Iii Adaptive Autotuner
The adaptive autotuner is constructed by replacing the fixed-gain controllers in the autopilot described in the previous section with adaptive controllers that are updated by retrospective cost optimization. In particular, each fixed-gain controller described in the previous section is replaced by an adaptive controller parameterized with the same structure. Specifically, denoting the th component of the input and the output of at step by and the velocity setpoint
where is a error-normalization function, and the gains are updated by the RCAC algorithm described in the next section. The functions used in this work are given in Table II. Similarly,
where, for , the entry
The controllers and are similarly parameterized by the gains and
The adaptive gains and are updated in a learning trajectory, which consists of flying through the waypoints described in Table I, parameterized by and . Note that the waypoints are denoted by coordinates which correspond to the three components of the position vector and azimuth of the multicopter in the East()-North()-Up() (ENU) coordinate frame.
|2||Move along direction|
|3||Move along direction|
|4||Move along direction|
|5||Move along direction|
|6||Move along direction|
|7||Move along direction|
|8||Move along direction|
|9||Move along direction|
The gains and obtained at the end of the learning trajectory are the autotuned gains and the autopilot implemented with the autotuned gains is the autotuned autopilot.
Iv RCAC Algorithm
Consider a SISO PID controller with a feedforward term
where and are time-varying gains to be optimized, is an error variable, is the feedforward signal, and, for all ,
Note that the integrator state is computed recursively using . For all , the control law can be written as
where the regressor and the controller gains are
Note that the P, PI, or PID controllers can be parameterized by appropriately defining and Various MIMO controller parameterizations are shown in .
To determine the controller gains , let , and consider the retrospective performance variable defined by
where The sign of is the sign of the leading numerator coefficient of the transfer function from to Furthermore, define the retrospective cost function by
where is the initial vector of PID gains and is positive definite.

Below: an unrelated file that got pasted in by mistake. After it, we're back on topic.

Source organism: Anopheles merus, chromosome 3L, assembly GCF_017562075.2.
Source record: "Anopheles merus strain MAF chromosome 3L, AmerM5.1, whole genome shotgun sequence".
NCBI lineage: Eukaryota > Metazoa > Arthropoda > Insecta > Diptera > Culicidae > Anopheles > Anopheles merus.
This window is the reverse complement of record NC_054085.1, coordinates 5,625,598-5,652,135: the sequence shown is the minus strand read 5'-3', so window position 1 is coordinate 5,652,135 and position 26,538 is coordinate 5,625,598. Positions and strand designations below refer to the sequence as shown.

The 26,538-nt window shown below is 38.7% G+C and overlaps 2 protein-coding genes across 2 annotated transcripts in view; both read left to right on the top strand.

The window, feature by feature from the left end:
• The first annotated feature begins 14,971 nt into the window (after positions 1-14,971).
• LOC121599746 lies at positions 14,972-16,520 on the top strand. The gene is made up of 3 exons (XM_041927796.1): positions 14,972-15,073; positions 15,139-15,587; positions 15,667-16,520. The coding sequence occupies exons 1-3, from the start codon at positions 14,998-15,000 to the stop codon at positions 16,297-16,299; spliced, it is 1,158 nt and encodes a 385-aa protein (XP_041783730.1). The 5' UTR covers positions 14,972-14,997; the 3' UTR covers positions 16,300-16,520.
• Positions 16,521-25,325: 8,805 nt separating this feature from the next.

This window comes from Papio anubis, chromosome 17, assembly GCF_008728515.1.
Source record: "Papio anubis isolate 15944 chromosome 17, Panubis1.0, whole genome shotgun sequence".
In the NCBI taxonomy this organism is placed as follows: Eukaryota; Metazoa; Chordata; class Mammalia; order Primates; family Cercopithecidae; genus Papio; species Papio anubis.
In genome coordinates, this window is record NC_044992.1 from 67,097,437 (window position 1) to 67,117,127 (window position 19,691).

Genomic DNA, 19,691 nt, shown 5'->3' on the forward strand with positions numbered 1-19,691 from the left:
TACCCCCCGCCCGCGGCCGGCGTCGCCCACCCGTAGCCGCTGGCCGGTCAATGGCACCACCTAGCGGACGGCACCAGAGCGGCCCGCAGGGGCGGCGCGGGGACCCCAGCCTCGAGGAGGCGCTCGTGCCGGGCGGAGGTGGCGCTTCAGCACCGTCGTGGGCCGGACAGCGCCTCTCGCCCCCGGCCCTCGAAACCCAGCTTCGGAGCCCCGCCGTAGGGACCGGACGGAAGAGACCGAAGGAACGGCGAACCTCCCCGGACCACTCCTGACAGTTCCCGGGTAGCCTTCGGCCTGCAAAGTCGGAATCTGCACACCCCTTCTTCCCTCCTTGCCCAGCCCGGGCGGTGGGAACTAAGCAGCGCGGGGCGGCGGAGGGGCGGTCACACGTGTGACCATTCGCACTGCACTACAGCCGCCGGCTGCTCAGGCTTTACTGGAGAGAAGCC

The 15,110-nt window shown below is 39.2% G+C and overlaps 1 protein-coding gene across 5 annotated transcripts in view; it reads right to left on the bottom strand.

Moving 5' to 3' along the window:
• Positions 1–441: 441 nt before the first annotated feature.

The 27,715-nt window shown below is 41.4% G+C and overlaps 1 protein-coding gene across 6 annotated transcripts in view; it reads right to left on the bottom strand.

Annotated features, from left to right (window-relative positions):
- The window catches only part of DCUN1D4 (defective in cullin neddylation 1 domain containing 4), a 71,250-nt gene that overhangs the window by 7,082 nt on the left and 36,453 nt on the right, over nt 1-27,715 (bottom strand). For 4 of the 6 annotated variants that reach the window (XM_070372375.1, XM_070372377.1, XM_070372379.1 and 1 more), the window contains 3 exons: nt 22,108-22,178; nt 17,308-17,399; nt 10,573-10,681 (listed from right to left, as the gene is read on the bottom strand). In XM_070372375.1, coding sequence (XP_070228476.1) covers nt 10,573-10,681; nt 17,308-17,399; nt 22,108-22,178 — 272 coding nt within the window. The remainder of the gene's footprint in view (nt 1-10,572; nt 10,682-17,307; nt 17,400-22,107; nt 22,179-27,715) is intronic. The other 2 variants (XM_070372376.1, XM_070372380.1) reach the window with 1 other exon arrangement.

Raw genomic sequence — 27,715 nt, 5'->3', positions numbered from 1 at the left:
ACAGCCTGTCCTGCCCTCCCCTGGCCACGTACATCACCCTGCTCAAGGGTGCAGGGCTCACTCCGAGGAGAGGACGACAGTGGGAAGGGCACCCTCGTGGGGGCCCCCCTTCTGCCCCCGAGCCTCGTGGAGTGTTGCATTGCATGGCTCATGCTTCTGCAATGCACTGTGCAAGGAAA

See  ∎
Finally, the control is given by
V Experimental Results
This section describes the experimental results obtained in the simulation environment and in the physical flight tests. In both the simulation and the physical flight tests, the autotuner is used to tune the 27 controller gains described in Section II using the learning trajectory described in Section III
. Note that in the autotuning mode, all of the gains in both loops are initialized at zero. The hyperparametersand the error-normalization function used in the RCAC algorithm are shown in Table II. Furthermore, in all four controllers.
V-a Simulation Flight Tests
First, the autotuner is tested in a simulation environment, where the quadcopter is simulated using jMAVSim. In the learning trajectory, m, and m. The guidance law generates the setpoints using m/s, m/, rad/s, 0.5 rad/
Figure 4 shows the response of the quadcopter in the learning trajectory. Note that the response improves as RCAC re-optimizes the controllers continuously in real time. Figure 5 shows the gains adapted by the RCAC algorithm for all four controllers. The gains at the end of the learning trajectory are saved, are the autotuned gains and constitute the autotuned autopilot.
Next, the quadcopter is commanded to follow a test trajectory, whose waypoints are generated using a second-order Hilbert curve, first with the default autopilot, and next with the autotuned autopilot.
The default autopilot gains and the actuator constraints in PX4 are specified in the
Note that the results in this paper are based on PX4 version V1.11.3.
Figure 6 shows the response of the quadcopter obtained with the autotuned autopilot and the default autopilot.
Note that the autotuned autopilot outperforms the default autopilot in terms of position tracking error.
In order to quantify and compare the performance of the autotuned autopilot with the default autopilot, a position-tracking cost variable defined by
where is the position error and is the total flight time in seconds, is computed for each test. Table III shows the cost default autopilot cost and the autotuned autopilot cost Note that the autotuned autopilot is relatively 38 better than the default autopilot in simulation.